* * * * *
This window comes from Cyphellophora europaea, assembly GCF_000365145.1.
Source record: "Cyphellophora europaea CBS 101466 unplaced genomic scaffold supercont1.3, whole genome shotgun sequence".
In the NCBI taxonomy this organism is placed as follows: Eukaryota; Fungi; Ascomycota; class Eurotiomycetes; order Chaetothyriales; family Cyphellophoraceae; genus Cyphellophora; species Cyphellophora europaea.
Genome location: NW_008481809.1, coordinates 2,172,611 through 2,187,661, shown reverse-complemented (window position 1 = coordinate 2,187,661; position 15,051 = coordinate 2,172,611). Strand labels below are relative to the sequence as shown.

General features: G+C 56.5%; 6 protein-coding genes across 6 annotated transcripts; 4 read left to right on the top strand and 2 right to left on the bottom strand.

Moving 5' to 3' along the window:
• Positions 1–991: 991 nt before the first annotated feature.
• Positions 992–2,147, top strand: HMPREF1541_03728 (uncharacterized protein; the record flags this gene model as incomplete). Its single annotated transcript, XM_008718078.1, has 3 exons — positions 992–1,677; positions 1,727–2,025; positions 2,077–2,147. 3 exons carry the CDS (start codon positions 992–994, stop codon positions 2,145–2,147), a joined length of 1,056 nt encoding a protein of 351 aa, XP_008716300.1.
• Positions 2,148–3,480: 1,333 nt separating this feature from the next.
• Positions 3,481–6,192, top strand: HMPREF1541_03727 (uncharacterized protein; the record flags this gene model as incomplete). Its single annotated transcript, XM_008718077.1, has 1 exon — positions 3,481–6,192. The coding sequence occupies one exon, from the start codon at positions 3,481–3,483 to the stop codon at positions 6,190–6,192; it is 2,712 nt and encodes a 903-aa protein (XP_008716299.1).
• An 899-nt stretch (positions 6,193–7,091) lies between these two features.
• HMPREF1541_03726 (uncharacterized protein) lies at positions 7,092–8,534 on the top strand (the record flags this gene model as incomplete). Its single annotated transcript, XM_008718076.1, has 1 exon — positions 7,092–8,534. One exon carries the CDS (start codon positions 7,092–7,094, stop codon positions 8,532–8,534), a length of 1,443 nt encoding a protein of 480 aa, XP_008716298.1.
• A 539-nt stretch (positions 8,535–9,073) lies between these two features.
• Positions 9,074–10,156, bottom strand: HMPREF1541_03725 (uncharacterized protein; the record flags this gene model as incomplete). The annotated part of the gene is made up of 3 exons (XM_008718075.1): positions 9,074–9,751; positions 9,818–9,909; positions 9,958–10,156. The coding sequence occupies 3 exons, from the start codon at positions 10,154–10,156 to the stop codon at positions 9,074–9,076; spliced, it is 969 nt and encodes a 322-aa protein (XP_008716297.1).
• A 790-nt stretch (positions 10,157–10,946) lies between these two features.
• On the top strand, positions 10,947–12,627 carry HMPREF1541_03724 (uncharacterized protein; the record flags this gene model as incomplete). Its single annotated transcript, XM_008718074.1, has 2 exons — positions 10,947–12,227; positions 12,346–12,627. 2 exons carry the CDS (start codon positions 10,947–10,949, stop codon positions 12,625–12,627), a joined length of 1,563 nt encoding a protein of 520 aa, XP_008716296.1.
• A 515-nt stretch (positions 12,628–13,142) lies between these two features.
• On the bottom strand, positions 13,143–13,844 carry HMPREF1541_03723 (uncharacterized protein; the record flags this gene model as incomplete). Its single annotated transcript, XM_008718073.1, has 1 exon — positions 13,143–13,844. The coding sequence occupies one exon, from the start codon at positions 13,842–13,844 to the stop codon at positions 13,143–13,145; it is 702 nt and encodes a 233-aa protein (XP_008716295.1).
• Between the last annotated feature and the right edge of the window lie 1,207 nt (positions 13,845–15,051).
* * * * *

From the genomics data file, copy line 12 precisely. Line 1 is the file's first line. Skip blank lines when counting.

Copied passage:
• HMPREF1541_03726 (uncharacterized protein) lies at positions 7,092–8,534 on the top strand (the record flags this gene model as incomplete). Its single annotated transcript, XM_008718076.1, has 1 exon — positions 7,092–8,534. One exon carries the CDS (start codon positions 7,092–7,094, stop codon positions 8,532–8,534), a length of 1,443 nt encoding a protein of 480 aa, XP_008716298.1.